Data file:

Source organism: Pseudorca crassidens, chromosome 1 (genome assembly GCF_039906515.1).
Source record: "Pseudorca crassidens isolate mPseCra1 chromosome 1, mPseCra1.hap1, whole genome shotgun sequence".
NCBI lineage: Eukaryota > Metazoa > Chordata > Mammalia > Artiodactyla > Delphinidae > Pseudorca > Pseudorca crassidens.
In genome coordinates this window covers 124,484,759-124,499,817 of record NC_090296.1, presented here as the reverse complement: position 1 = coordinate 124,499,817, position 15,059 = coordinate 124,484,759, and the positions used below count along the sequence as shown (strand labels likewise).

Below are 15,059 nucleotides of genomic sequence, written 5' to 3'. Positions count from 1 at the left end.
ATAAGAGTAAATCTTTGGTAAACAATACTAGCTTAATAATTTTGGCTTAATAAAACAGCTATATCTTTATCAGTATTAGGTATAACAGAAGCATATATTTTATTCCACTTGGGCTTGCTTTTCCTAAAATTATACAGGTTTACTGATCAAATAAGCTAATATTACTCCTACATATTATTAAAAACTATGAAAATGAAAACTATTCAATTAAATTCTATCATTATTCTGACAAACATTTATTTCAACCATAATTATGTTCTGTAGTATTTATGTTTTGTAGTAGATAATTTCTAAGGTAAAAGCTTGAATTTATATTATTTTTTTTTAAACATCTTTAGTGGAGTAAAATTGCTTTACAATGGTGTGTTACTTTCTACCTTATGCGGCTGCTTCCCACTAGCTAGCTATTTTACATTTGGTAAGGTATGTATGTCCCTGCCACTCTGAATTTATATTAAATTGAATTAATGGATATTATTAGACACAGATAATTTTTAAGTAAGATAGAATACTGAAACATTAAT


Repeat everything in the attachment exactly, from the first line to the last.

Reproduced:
Source organism: Pseudorca crassidens, chromosome 1 (genome assembly GCF_039906515.1).
Source record: "Pseudorca crassidens isolate mPseCra1 chromosome 1, mPseCra1.hap1, whole genome shotgun sequence".
NCBI lineage: Eukaryota > Metazoa > Chordata > Mammalia > Artiodactyla > Delphinidae > Pseudorca > Pseudorca crassidens.
In genome coordinates this window covers 124,484,759-124,499,817 of record NC_090296.1, presented here as the reverse complement: position 1 = coordinate 124,499,817, position 15,059 = coordinate 124,484,759, and the positions used below count along the sequence as shown (strand labels likewise).

Below are 15,059 nucleotides of genomic sequence, written 5' to 3'. Positions count from 1 at the left end.
ATAAGAGTAAATCTTTGGTAAACAATACTAGCTTAATAATTTTGGCTTAATAAAACAGCTATATCTTTATCAGTATTAGGTATAACAGAAGCATATATTTTATTCCACTTGGGCTTGCTTTTCCTAAAATTATACAGGTTTACTGATCAAATAAGCTAATATTACTCCTACATATTATTAAAAACTATGAAAATGAAAACTATTCAATTAAATTCTATCATTATTCTGACAAACATTTATTTCAACCATAATTATGTTCTGTAGTATTTATGTTTTGTAGTAGATAATTTCTAAGGTAAAAGCTTGAATTTATATTATTTTTTTTTAAACATCTTTAGTGGAGTAAAATTGCTTTACAATGGTGTGTTACTTTCTACCTTATGCGGCTGCTTCCCACTAGCTAGCTATTTTACATTTGGTAAGGTATGTATGTCCCTGCCACTCTGAATTTATATTAAATTGAATTAATGGATATTATTAGACACAGATAATTTTTAAGTAAGATAGAATACTGAAACATTAAT